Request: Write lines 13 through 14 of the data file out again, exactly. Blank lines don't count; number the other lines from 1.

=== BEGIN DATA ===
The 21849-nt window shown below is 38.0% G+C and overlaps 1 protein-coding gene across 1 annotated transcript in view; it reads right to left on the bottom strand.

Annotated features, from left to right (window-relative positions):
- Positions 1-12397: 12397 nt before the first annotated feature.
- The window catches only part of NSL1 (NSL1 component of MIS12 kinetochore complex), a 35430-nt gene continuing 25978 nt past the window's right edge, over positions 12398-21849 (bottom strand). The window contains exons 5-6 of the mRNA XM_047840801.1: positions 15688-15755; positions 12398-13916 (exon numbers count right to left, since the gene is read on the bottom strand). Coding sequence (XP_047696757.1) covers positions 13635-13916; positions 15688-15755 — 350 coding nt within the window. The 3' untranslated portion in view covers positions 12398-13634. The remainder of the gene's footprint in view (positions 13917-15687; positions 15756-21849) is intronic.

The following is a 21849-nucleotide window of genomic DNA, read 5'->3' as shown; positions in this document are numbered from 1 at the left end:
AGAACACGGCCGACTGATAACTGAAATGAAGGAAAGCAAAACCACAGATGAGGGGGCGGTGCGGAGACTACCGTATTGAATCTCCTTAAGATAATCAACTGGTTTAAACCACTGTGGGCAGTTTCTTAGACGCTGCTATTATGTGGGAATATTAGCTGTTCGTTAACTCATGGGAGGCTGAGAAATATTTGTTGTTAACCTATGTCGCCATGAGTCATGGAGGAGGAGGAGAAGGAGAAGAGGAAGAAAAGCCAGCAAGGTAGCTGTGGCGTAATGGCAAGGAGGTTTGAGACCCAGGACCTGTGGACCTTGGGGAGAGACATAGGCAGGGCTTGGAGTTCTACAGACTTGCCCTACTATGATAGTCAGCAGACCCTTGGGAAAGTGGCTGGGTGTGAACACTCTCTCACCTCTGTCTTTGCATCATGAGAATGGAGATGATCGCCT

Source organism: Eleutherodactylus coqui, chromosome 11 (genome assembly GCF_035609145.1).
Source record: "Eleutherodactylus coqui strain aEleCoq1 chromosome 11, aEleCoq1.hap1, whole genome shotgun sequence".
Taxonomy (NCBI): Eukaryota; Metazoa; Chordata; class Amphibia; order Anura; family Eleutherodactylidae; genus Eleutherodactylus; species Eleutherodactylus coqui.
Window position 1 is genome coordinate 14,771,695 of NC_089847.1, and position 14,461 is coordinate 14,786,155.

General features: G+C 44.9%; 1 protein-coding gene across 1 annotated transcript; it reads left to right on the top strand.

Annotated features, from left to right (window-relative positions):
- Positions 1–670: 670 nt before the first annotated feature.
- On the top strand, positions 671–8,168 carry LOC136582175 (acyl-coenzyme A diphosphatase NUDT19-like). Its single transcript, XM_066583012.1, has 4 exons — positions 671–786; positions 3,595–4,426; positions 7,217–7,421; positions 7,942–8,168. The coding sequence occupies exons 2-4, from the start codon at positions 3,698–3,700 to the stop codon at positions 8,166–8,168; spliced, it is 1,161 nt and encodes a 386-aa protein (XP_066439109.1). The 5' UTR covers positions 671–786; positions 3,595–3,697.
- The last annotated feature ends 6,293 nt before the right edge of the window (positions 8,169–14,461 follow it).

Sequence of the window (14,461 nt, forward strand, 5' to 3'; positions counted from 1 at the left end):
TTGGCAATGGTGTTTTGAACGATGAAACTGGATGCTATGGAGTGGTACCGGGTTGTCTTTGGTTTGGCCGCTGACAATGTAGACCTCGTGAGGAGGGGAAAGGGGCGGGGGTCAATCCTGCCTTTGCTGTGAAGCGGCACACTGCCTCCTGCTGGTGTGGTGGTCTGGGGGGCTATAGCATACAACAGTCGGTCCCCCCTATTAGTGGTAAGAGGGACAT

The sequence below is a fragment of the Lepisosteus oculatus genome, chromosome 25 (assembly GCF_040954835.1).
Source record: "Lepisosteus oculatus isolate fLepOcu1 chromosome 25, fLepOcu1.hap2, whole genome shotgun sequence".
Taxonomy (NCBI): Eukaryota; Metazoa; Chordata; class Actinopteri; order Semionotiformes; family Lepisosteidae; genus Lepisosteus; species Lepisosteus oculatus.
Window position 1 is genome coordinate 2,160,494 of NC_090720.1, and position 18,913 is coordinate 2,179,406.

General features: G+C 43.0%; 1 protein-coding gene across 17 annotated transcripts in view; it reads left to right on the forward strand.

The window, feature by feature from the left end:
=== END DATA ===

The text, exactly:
- Positions 1–670: 670 nt before the first annotated feature.
- On the top strand, positions 671–8,168 carry LOC136582175 (acyl-coenzyme A diphosphatase NUDT19-like). Its single transcript, XM_066583012.1, has 4 exons — positions 671–786; positions 3,595–4,426; positions 7,217–7,421; positions 7,942–8,168. The coding sequence occupies exons 2-4, from the start codon at positions 3,698–3,700 to the stop codon at positions 8,166–8,168; spliced, it is 1,161 nt and encodes a 386-aa protein (XP_066439109.1). The 5' UTR covers positions 671–786; positions 3,595–3,697.